Lincoln Zephyr 1941 Coupe

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Zephyr 1941 Coupe





When the last Lincoln V-12 (Model K) had been delivered on January 24, 1940, the Lincoln Motor Company was soon to be transformed into Lincoln Division, effective on May 1, 1940, and for 1941 model year the Lincoln-Zephyr was no longer a separate marque. All 1941 models were Lincolns and the Zephyr-based Lincoln Custom replaced both the large Lincoln K-series cars and the Lincoln-Zephyr Town-Limousine. It also had full instrumentation.

The following models sold under Lincoln marque, but they have their heritage in the Lincoln-Zephyr:

Lincoln Zephyr V-12 (1941–1942) Both years available as Sedan, Coupe, Club Coupe and Convertible Coupe

Lincoln Custom (1941–1942) Sedan and Limousine, some with blinded quarter roof option

Lincoln Continental (1941–1948) Cabriolet and Coupe

Lincoln (1946–1948)

After the war, the cars were no longer named Zephyr  nor did they have any other model name, they were simply known by their body styles: Sedan, Club Coupe, or Convertible Coupe. For identification purposes, they are typically referred to as the H-Series.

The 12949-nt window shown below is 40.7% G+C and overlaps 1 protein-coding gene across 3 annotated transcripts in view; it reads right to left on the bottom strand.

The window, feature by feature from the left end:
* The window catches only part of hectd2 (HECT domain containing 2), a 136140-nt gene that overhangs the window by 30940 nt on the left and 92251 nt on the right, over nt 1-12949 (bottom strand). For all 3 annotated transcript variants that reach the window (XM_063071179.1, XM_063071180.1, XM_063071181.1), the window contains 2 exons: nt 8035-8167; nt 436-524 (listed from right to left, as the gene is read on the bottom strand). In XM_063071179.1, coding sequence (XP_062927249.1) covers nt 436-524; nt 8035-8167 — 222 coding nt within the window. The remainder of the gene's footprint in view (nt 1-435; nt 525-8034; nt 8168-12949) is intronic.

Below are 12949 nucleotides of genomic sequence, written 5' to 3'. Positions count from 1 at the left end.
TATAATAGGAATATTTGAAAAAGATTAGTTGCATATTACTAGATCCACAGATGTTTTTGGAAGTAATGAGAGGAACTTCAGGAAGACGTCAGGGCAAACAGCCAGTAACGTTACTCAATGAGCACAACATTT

Designed by John Tjaarda (1897–1962), who was fascinated with airplanes, with a drag coefficient of 0.45, the body was monocoque construction and very rigid, but surprisingly light for its size. The first model had a weight of 3,350 lb (1,520 kg).

The Zephyr was powered by a small 75° V12 engine developed from Ford's Flathead V8 and unrelated to the larger K-series Lincoln V12 engines. The valve-in-block flathead engine was quite compact, allowing a low hood. But like the V8 Fords of the era, the Zephyr V12 often suffered from hot spots due to exhaust passages through the cylinder block. In addition, the earliest Zephyrs suffered from poor oil pressure, resulting in upgrades to the oil pump.

The 1936 to 1939 models were 267 in³ (4.4 L) with hydraulic lifters added in 1938. The 1940 and 1941 cars used an enlarged 292-in³ (4.8-L) engine, while 1942 and early 1946 models used a 306-in³ (5.0-L), but lower compression ratio because of the iron heads. Late 1946 to 1948 Lincolns based on the Zephyr used a 292-in³ engine.

The original engine had 110hp (82 kW) and gave the car a top speed of 90 miles per hour (140 km/h). Suspension was by Henry Ford's beloved transverse springs front and rear, with dead axle front and torque tube rear, already seen as outdated when the car was introduced. Brakes were cable-activated for 1936 to 1938; 1939 and onwards were hydraulic. The Zephyr was the first Ford product to have an all-steel roof, except the late 1931 Model AA truck.

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